Pensioners outraged by the price of staying warm

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The Independent Online
NORMALLY an afternoon at the Cambridge House day centre was lovely, with a hot lunch and bingo. But yesterday the peace was shattered by government plans to put VAT on fuel.

The pensioners were outraged. On the day that Ann Widdecombe, Social Security minister, defended the plan in London, her elderly constituents in Maidstone described their views of it as 'unprintable'. Walter Scott, 77, said: 'I voted Tory but I wouldn't do it again.'

Ms Widdecombe said she was keen to reassure the elderly about the new VAT on gas and domestic fuel. But she had done a poor job, judging by the mood. Without exception, pensioners expressed fears of winters without warmth or light.

We were returning to the hardships of Thirties depression, according to one group of women. 'I'm really ashamed. You shouldn't have to go back to the old days when you had to put on woollies because you could not afford the gas fire,' said Ellen Taylor, 72, a widow living on pounds 57 a week. 'You shouldn't have to sit in the dark because you can't afford electricity.'

The lives of Ralph and Daphne Upward exemplify the privations already suffered by Britain's pensioners. The Upwards moved from a four-bedroom house in Maidstone to a nearby caravan park so they could manage on their pounds 93 weekly pension. Their only luxury is a W-registration Citroen Visa.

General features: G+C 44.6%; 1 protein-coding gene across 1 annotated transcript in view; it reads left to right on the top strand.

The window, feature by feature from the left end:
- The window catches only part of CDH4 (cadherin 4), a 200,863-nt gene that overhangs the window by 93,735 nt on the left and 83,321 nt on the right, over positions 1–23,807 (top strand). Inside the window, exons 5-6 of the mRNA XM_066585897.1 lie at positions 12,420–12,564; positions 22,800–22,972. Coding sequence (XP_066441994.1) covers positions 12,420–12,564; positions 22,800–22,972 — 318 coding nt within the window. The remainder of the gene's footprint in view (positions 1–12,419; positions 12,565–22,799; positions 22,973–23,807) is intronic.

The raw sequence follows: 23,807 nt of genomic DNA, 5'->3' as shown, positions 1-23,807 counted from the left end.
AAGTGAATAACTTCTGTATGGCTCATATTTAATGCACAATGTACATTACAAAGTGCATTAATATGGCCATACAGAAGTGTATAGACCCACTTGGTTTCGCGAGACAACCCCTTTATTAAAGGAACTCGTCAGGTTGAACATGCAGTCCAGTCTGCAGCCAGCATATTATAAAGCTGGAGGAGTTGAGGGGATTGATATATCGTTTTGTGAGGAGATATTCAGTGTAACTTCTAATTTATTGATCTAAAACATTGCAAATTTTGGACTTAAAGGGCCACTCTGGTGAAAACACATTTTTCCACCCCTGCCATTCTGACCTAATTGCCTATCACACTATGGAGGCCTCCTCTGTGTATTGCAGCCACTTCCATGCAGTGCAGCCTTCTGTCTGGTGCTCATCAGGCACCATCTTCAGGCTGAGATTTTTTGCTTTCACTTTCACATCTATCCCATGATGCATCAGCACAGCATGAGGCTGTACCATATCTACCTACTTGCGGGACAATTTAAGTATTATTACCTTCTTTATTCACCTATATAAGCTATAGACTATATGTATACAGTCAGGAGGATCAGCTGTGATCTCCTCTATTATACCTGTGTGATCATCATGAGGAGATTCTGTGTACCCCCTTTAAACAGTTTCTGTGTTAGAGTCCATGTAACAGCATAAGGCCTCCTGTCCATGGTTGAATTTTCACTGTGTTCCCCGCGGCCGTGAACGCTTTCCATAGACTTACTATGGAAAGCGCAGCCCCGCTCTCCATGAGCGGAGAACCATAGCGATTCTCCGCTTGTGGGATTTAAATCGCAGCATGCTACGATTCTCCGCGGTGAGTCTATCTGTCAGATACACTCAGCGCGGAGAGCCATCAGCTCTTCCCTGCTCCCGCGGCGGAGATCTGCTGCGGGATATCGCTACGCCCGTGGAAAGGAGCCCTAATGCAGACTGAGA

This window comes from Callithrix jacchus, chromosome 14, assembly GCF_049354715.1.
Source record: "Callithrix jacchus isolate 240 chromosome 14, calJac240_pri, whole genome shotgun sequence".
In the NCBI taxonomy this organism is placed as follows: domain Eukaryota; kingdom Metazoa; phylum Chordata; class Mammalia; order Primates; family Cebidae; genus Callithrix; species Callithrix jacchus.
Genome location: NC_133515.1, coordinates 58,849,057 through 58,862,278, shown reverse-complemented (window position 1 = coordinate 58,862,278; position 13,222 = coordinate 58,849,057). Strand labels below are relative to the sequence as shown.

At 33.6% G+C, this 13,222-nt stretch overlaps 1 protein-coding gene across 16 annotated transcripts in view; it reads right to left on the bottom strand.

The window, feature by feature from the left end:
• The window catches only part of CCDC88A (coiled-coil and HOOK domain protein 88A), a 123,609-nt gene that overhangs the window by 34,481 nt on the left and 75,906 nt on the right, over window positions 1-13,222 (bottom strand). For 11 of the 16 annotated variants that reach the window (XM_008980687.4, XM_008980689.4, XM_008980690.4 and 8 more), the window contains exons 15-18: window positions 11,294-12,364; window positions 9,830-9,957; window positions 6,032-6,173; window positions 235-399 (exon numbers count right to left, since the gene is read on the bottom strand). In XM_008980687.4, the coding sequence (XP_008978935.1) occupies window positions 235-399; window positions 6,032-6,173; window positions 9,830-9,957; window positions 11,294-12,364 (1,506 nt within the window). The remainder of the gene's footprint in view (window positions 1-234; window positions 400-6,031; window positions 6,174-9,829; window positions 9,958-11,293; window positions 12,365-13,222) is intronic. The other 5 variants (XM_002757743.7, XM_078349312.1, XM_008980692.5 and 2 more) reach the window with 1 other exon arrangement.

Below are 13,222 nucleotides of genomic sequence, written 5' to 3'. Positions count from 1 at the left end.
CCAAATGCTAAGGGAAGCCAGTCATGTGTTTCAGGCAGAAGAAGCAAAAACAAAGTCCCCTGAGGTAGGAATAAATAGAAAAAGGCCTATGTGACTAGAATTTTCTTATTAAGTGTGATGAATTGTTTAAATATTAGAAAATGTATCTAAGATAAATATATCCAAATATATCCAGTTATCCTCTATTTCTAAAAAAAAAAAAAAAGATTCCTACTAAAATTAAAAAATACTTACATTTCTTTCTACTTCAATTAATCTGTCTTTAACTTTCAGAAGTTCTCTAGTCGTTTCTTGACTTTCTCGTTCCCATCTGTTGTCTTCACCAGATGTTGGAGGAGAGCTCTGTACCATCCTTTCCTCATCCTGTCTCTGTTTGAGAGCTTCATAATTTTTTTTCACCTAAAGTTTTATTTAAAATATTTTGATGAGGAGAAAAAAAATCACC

When VAT is added to their heating costs the car will have to go, and the afternoons out at Cambridge House - which will in turn push up heating bills. The outlook for future winters is bleak, despite hasty government pledges of extra financial help for the poor.

'We often have the central heating on all night because it's quite draughty. But that'll have to change,' Mrs Upward, 68, said. Her husband, 72, was angry: 'We don't want to go begging to anyone but we don't want to be abused.'

Bessy Patient, 85, and Ida Hendley, 90, used to clean floors together. Mrs Patient said: 'If the Chancellor was here I'd tell him straight to his face that pensioners don't have enough money to afford this.' Mrs Hendley added: 'I'll have to stop buying food when my bills go up.'

The pensioners' chat was all financial. Some had already calculated bills swollen by 17.5 per cent VAT. Mr Scott, a retired prison officer, said his heating and lighting bills would rise from pounds 240 to pounds 282 a year.

'Your blood's thinner when you're older. You need more heat and you spend more time indoors,' said Maureen Heard, 70, the centre's cook, adjusting her cardigan.